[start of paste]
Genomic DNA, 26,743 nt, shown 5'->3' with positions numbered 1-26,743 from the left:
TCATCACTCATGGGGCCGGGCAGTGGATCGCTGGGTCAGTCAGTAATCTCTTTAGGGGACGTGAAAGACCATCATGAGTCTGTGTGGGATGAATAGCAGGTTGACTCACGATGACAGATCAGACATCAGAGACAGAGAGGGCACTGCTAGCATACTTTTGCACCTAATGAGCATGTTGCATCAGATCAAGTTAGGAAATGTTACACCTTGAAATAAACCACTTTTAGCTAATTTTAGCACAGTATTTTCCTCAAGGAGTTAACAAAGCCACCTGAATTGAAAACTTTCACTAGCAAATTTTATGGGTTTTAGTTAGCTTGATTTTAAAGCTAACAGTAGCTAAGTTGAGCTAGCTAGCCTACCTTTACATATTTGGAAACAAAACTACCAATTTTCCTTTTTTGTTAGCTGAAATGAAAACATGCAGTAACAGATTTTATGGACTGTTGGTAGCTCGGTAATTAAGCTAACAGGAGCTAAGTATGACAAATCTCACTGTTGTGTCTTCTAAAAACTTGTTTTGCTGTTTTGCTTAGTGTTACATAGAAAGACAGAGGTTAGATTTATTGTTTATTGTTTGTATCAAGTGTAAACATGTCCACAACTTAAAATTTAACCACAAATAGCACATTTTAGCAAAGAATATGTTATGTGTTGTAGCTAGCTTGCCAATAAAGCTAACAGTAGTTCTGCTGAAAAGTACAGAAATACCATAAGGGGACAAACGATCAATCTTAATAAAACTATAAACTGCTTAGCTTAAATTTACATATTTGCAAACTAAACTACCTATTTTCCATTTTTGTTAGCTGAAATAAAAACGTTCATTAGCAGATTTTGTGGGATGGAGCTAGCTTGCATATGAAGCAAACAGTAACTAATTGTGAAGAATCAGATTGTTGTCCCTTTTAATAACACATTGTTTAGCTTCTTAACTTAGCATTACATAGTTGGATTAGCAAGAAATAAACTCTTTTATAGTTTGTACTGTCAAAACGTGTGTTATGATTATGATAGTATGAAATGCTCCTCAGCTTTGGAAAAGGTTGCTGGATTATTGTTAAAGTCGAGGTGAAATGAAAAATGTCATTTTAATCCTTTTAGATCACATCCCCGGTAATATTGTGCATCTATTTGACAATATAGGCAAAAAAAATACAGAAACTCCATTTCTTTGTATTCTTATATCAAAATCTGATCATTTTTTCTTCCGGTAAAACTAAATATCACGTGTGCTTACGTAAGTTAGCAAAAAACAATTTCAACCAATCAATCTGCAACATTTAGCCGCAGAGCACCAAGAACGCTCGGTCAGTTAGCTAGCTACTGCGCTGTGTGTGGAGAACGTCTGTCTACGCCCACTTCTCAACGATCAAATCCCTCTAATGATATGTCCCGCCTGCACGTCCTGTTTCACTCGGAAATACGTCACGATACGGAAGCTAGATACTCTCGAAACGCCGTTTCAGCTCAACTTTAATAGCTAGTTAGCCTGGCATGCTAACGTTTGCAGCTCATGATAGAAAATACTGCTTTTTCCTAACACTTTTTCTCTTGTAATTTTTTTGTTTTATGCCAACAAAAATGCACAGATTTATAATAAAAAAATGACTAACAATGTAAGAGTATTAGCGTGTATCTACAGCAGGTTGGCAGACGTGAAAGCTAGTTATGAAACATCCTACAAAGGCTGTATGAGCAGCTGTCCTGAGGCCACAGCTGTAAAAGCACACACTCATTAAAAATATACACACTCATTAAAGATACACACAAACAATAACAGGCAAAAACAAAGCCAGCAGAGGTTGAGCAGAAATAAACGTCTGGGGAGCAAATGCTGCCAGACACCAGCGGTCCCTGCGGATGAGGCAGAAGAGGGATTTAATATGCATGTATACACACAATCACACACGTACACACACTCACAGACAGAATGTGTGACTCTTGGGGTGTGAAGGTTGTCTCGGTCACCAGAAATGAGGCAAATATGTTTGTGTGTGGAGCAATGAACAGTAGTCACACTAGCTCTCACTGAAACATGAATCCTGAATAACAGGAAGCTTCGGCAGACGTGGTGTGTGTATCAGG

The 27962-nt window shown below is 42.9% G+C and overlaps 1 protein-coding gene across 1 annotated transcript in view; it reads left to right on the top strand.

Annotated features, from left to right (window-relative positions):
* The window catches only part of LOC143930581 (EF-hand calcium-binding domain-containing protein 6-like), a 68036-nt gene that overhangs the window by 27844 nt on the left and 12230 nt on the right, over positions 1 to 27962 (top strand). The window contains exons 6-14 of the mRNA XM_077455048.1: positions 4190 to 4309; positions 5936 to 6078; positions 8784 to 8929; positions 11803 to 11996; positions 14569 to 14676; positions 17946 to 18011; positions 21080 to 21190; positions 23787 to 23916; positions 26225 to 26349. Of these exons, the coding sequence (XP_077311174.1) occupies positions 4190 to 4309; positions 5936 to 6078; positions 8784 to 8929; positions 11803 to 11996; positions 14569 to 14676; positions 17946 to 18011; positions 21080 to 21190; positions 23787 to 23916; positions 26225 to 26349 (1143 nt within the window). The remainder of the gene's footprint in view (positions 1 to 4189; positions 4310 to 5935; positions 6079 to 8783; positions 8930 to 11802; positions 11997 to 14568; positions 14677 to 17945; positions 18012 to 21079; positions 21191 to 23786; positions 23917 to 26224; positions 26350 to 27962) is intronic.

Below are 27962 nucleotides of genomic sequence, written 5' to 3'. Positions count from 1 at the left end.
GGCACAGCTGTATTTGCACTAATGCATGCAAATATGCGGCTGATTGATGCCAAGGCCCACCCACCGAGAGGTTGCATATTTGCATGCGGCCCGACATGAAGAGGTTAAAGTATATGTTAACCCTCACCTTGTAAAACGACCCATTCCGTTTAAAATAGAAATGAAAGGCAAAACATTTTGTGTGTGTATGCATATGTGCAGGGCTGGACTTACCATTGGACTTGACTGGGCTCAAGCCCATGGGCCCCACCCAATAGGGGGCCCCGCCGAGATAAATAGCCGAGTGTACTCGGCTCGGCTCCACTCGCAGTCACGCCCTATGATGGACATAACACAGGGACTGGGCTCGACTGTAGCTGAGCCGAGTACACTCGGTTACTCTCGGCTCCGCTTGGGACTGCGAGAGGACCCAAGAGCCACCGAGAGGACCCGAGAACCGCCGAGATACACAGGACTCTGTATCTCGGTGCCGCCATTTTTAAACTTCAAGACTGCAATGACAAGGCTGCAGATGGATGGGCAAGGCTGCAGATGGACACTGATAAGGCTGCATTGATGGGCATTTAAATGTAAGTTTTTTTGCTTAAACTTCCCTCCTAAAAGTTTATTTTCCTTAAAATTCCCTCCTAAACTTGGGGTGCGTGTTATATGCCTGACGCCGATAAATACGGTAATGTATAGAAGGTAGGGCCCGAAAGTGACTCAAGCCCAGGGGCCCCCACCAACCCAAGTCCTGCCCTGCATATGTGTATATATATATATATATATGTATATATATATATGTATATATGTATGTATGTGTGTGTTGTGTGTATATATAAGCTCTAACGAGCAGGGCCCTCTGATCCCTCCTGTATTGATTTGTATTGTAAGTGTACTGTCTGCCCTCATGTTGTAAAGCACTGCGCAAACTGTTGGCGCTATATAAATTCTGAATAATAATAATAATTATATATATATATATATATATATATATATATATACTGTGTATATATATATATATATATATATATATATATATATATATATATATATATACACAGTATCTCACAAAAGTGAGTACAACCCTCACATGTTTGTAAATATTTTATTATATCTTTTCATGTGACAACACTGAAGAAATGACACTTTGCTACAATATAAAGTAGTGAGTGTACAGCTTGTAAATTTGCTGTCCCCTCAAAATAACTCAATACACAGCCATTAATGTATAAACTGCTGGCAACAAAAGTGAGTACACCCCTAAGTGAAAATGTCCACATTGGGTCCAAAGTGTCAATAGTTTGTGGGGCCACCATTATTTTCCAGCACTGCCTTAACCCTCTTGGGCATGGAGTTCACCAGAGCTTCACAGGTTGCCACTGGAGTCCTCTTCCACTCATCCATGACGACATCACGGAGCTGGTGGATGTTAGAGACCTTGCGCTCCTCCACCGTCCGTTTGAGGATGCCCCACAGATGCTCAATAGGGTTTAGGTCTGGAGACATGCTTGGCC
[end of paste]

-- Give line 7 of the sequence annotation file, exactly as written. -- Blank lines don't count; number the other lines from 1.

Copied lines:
GGCACAGCTGTATTTGCACTAATGCATGCAAATATGCGGCTGATTGATGCCAAGGCCCACCCACCGAGAGGTTGCATATTTGCATGCGGCCCGACATGAAGAGGTTAAAGTATATGTTAACCCTCACCTTGTAAAACGACCCATTCCGTTTAAAATAGAAATGAAAGGCAAAACATTTTGTGTGTGTATGCATATGTGCAGGGCTGGACTTACCATTGGACTTGACTGGGCTCAAGCCCATGGGCCCCACCCAATAGGGGGCCCCGCCGAGATAAATAGCCGAGTGTACTCGGCTCGGCTCCACTCGCAGTCACGCCCTATGATGGACATAACACAGGGACTGGGCTCGACTGTAGCTGAGCCGAGTACACTCGGTTACTCTCGGCTCCGCTTGGGACTGCGAGAGGACCCAAGAGCCACCGAGAGGACCCGAGAACCGCCGAGATACACAGGACTCTGTATCTCGGTGCCGCCATTTTTAAACTTCAAGACTGCAATGACAAGGCTGCAGATGGATGGGCAAGGCTGCAGATGGACACTGATAAGGCTGCATTGATGGGCATTTAAATGTAAGTTTTTTTGCTTAAACTTCCCTCCTAAAAGTTTATTTTCCTTAAAATTCCCTCCTAAACTTGGGGTGCGTGTTATATGCCTGACGCCGATAAATACGGTAATGTATAGAAGGTAGGGCCCGAAAGTGACTCAAGCCCAGGGGCCCCCACCAACCCAAGTCCTGCCCTGCATATGTGTATATATATATATATATATGTATATATATATATGTATATATGTATGTATGTGTGTGTTGTGTGTATATATAAGCTCTAACGAGCAGGGCCCTCTGATCCCTCCTGTATTGATTTGTATTGTAAGTGTACTGTCTGCCCTCATGTTGTAAAGCACTGCGCAAACTGTTGGCGCTATATAAATTCTGAATAATAATAATAATTATATATATATATATATATATATATATATATATACTGTGTATATATATATATATATATATATATATATATATATATATATATATATATACACAGTATCTCACAAAAGTGAGTACAACCCTCACATGTTTGTAAATATTTTATTATATCTTTTCATGTGACAACACTGAAGAAATGACACTTTGCTACAATATAAAGTAGTGAGTGTACAGCTTGTAAATTTGCTGTCCCCTCAAAATAACTCAATACACAGCCATTAATGTATAAACTGCTGGCAACAAAAGTGAGTACACCCCTAAGTGAAAATGTCCACATTGGGTCCAAAGTGTCAATAGTTTGTGGGGCCACCATTATTTTCCAGCACTGCCTTAACCCTCTTGGGCATGGAGTTCACCAGAGCTTCACAGGTTGCCACTGGAGTCCTCTTCCACTCATCCATGACGACATCACGGAGCTGGTGGATGTTAGAGACCTTGCGCTCCTCCACCGTCCGTTTGAGGATGCCCCACAGATGCTCAATAGGGTTTAGGTCTGGAGACATGCTTGGCC